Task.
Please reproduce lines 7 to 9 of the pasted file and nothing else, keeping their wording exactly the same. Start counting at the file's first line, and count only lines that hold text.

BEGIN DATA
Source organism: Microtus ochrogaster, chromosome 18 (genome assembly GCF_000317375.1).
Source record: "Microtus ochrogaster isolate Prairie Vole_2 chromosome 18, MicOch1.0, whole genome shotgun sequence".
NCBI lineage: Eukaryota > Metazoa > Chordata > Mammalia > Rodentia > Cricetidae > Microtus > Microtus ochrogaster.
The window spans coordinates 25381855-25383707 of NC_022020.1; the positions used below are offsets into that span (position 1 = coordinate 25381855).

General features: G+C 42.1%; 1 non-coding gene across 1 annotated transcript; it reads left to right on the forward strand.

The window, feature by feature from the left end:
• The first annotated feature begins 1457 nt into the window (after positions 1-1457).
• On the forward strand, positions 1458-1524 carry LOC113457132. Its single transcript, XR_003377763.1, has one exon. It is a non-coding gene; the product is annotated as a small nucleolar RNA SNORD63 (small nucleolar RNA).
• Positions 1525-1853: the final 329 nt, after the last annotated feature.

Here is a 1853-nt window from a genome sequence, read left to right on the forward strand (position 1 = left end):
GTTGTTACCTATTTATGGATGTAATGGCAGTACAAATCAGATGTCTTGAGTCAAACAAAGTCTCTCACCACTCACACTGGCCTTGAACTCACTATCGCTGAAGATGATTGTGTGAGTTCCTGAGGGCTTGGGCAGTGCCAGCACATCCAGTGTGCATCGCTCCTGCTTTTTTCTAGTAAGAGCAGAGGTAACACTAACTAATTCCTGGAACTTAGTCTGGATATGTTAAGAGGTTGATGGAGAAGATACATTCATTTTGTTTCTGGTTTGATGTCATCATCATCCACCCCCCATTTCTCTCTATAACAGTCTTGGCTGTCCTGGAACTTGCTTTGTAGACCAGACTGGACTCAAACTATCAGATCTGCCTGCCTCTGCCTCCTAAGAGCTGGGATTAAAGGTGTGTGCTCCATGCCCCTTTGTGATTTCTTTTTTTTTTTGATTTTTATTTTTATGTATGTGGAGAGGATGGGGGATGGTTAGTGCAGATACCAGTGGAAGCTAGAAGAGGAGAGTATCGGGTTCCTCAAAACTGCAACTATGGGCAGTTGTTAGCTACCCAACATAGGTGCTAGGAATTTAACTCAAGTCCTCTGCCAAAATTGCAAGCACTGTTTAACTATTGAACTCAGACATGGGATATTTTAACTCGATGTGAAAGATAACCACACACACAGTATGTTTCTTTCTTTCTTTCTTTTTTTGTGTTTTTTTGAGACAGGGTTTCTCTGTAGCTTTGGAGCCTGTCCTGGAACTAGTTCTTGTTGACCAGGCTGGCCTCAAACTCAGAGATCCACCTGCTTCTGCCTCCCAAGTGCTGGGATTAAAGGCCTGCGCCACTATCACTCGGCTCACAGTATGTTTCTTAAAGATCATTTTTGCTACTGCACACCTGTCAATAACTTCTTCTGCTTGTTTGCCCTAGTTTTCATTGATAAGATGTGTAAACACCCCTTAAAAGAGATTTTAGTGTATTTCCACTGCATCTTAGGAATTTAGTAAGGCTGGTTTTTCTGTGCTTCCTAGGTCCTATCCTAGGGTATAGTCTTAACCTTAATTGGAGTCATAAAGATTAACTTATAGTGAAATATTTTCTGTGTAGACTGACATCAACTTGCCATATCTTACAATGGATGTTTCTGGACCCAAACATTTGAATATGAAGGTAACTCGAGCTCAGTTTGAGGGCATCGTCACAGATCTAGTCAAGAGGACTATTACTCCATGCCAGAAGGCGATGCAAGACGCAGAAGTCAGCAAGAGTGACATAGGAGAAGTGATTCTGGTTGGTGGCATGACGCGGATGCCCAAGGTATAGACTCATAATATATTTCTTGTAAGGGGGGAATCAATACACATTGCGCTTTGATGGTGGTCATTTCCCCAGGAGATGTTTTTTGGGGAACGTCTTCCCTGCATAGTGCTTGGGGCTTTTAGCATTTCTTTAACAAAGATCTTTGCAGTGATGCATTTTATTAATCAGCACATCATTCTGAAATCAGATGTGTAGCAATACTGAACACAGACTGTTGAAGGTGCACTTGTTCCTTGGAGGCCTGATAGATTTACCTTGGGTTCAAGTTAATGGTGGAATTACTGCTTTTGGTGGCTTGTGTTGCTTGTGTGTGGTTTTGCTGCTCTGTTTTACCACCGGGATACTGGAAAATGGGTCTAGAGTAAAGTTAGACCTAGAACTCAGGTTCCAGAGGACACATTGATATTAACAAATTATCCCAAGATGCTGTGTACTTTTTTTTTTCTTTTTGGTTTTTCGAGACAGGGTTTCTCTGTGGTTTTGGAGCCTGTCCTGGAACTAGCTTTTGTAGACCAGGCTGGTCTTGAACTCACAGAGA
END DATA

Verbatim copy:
• The first annotated feature begins 1457 nt into the window (after positions 1-1457).
• On the forward strand, positions 1458-1524 carry LOC113457132. Its single transcript, XR_003377763.1, has one exon. It is a non-coding gene; the product is annotated as a small nucleolar RNA SNORD63 (small nucleolar RNA).
• Positions 1525-1853: the final 329 nt, after the last annotated feature.